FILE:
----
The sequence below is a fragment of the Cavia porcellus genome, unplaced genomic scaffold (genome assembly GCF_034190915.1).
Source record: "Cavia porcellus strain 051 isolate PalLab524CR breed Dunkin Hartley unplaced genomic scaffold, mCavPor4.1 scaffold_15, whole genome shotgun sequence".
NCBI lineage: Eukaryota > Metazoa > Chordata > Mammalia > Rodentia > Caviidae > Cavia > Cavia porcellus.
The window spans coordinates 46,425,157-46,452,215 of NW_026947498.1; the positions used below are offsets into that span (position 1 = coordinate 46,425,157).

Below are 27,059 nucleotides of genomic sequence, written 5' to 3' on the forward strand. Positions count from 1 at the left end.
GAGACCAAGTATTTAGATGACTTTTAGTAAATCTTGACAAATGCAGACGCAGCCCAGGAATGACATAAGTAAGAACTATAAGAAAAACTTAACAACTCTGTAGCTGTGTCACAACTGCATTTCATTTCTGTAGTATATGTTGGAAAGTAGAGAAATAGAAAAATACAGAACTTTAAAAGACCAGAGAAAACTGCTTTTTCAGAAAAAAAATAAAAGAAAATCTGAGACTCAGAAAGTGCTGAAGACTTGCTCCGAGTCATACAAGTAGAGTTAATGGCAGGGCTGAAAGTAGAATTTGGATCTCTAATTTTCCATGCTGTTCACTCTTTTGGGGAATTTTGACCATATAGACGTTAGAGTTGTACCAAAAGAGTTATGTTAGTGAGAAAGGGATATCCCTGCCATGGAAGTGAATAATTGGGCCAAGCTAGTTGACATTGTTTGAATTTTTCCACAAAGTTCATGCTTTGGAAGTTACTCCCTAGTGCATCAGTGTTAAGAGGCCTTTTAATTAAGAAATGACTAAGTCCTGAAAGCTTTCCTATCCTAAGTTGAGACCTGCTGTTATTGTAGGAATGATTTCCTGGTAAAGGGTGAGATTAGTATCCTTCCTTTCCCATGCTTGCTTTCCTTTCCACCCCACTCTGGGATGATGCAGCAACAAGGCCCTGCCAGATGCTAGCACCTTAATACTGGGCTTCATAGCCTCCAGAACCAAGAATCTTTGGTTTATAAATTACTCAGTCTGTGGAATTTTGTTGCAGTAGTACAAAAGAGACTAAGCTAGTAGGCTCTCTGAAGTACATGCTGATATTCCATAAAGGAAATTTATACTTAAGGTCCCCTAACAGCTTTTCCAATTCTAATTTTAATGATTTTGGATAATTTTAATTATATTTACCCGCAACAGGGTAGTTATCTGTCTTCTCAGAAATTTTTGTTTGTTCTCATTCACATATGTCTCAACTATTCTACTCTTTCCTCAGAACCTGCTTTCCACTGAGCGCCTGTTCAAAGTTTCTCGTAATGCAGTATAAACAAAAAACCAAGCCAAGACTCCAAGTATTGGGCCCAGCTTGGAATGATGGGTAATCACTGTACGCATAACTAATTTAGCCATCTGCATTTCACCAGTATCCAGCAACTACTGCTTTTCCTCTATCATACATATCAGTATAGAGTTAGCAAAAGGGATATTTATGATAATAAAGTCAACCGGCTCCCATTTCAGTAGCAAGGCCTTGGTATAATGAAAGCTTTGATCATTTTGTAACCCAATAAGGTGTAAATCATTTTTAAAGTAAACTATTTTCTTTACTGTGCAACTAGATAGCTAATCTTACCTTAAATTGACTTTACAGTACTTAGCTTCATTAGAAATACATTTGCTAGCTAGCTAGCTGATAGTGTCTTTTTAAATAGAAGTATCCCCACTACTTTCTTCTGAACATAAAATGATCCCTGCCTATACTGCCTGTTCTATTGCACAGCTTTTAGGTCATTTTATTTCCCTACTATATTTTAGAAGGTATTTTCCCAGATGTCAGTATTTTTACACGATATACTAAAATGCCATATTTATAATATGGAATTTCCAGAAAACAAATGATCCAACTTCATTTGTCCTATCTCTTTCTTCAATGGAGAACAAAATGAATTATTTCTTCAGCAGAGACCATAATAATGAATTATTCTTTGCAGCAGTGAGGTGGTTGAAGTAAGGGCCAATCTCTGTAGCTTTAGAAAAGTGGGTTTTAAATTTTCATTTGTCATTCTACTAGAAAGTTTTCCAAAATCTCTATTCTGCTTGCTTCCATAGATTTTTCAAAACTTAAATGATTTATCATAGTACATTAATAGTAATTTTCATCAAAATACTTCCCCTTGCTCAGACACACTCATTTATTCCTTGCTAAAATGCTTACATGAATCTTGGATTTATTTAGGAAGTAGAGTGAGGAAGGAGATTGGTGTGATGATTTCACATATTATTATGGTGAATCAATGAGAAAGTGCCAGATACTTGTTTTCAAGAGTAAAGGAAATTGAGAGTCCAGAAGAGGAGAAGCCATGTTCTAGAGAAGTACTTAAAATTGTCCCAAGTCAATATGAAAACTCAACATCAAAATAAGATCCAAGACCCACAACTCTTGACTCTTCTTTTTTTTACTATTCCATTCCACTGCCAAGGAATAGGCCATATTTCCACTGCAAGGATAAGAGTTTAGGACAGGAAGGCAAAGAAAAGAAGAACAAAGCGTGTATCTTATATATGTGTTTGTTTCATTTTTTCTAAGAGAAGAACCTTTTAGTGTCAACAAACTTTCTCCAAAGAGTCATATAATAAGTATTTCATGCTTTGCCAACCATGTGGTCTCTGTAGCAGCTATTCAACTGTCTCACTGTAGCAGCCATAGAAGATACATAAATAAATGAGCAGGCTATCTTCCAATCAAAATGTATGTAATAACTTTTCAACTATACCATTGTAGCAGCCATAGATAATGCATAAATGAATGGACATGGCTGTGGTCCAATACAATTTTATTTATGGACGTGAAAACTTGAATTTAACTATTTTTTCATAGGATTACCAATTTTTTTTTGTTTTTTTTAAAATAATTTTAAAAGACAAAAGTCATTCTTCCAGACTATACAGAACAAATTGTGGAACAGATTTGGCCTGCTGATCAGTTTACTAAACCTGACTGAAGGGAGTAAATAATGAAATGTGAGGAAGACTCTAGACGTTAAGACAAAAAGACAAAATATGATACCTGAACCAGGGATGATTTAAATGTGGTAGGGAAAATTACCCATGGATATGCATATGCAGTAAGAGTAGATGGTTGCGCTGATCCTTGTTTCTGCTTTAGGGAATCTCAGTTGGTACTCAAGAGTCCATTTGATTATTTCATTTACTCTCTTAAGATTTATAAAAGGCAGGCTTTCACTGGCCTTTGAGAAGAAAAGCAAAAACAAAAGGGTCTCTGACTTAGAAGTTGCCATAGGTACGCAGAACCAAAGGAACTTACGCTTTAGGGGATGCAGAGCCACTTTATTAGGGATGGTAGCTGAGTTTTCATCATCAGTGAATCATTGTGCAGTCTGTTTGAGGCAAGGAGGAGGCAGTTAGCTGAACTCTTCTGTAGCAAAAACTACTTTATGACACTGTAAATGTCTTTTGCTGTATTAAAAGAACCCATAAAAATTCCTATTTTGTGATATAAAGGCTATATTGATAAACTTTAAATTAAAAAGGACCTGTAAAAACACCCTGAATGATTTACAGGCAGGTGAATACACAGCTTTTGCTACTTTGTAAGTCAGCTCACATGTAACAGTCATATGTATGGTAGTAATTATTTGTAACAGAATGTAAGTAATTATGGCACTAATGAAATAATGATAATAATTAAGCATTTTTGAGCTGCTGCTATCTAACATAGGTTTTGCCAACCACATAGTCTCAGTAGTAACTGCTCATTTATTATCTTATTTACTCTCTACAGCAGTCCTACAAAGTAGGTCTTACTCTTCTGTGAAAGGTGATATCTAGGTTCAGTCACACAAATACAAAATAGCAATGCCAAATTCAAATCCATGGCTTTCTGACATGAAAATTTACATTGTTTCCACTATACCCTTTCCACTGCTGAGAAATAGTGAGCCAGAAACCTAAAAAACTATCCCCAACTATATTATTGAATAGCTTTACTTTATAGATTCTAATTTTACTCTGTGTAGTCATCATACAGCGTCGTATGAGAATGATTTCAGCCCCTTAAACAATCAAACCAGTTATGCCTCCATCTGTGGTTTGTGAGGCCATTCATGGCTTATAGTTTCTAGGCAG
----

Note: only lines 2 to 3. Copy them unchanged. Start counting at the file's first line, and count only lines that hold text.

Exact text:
Source record: "Cavia porcellus strain 051 isolate PalLab524CR breed Dunkin Hartley unplaced genomic scaffold, mCavPor4.1 scaffold_15, whole genome shotgun sequence".
NCBI lineage: Eukaryota > Metazoa > Chordata > Mammalia > Rodentia > Caviidae > Cavia > Cavia porcellus.